Here in North Carolina, we also have promising legislation making progress through the North Carolina General Assembly. Recently, on Family Policy Matters, host Traci DeVette Griggs welcomed Senator Amy Galey to discuss SB 49, the Parents’ Bill of Rights.
As NC Family recently announced, SB 49, the Parents’ Bill of Rights, passed the NC Senate and moved to the House. SB 49 does many things, and NC Family has provided a good overview of its content. Above all, it shows an appreciation for both the rights and responsibilities of parents. Part of the bill codifies the parental right and responsibility to direct the education, upbringing, and medical care for their children. At the same time, it provides parents access to educational and medical records for their children and ensures notification of any suspected crimes committed against their children.
While all of these points likely seem as though they should be a given, as is clear from what is happening nationwide, that is not necessarily the case anymore. Consequently, as parents, we must be all the more vigilant and intentional about staying informed about the lives of our children.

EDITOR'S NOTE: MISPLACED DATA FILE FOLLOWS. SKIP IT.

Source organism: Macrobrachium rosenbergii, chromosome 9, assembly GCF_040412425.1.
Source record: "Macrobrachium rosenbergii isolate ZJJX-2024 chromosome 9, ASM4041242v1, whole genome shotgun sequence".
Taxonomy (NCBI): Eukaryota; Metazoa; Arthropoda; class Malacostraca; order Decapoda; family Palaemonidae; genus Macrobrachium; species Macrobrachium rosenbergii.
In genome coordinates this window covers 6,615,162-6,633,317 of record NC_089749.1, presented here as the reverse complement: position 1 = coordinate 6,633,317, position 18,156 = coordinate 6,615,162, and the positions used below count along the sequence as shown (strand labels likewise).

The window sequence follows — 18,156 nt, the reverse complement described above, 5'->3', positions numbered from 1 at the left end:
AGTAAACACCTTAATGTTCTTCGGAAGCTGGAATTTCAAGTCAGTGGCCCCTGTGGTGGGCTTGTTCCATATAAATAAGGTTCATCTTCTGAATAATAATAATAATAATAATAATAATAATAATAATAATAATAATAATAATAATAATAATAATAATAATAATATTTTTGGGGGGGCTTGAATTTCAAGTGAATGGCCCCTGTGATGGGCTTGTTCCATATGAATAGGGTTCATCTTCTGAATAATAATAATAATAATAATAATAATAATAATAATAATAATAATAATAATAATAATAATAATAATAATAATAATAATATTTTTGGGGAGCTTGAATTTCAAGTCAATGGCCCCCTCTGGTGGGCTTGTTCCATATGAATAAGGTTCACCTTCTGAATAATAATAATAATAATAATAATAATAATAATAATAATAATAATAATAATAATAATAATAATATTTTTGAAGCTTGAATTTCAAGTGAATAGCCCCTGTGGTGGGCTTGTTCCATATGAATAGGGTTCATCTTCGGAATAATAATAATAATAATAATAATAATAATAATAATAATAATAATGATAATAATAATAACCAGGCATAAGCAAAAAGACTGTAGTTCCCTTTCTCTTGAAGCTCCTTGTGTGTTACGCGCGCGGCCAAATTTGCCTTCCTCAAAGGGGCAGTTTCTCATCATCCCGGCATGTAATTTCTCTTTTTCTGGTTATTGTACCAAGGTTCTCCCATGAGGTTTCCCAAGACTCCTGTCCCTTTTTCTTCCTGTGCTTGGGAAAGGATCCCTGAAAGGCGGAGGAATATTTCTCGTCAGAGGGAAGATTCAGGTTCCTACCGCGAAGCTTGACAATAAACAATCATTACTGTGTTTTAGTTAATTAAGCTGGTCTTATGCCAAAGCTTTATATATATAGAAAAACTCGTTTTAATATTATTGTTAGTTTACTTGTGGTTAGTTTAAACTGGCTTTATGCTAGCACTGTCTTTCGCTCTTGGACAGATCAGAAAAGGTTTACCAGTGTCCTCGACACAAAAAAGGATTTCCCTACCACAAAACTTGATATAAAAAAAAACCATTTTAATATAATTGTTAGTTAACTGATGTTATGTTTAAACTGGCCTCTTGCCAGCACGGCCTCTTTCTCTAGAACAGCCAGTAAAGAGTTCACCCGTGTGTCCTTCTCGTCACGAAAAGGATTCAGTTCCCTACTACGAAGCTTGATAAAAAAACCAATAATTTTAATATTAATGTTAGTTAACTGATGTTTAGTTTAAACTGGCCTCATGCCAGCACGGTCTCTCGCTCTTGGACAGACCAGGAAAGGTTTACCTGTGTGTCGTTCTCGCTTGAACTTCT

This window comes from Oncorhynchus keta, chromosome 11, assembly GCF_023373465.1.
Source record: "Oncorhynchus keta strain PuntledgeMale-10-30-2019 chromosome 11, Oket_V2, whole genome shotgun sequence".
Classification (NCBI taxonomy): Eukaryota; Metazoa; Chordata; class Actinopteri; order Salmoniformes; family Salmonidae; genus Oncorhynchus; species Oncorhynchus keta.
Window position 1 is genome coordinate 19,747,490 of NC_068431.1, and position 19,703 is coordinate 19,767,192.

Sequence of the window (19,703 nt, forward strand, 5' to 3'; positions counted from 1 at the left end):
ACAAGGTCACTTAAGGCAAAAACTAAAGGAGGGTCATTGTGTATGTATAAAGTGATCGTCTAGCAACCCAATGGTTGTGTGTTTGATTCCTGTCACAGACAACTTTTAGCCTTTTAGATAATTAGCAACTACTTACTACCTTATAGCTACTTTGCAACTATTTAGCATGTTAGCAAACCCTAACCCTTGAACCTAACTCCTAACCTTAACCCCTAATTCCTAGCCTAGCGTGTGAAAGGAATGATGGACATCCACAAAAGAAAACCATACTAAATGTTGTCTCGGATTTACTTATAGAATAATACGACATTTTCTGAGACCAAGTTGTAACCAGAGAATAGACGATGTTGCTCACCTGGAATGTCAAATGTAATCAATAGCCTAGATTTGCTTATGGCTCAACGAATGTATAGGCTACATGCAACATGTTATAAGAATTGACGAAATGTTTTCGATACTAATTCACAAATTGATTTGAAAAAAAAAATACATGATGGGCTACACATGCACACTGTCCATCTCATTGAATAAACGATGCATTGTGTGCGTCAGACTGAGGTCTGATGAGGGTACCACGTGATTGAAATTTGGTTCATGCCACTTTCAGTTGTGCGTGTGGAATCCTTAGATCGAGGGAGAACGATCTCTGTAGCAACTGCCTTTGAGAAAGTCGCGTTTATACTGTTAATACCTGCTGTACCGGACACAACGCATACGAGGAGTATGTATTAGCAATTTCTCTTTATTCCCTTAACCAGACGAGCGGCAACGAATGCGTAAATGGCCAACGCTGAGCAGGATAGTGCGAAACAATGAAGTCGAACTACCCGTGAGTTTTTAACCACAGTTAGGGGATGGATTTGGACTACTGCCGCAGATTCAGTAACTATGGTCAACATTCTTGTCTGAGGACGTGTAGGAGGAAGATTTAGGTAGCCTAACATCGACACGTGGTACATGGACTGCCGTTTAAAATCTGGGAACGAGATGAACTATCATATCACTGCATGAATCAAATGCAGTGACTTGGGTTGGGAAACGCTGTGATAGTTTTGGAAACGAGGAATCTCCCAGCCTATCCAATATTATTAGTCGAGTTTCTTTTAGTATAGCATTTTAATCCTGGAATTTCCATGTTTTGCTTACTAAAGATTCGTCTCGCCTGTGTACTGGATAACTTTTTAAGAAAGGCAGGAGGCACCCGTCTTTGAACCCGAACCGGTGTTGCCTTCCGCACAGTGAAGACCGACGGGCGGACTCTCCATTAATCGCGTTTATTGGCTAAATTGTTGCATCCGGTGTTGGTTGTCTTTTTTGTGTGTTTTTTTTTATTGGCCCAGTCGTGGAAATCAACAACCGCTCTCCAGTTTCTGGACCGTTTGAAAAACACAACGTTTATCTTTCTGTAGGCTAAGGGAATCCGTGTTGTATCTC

Quoting Rev. Sirico again, if we are to recapture a virtuous sense of responsible freedom, “the crucial instruments of change will not be the functionaries of the state, but the father whose faithfulness to his family forms the moral tenor of succeeding generations and the mother whose reverence for and nourishing of life ensures the very existence of mankind’s future.” It is we, the parents—the mothers and the fathers—who must stand in the breech for our children. We cannot disregard, defer, or delegate our responsibility; nor should we let anyone deny us our parental rights in doing so.
POVs are point of view articles from NC Family Staff and contributors.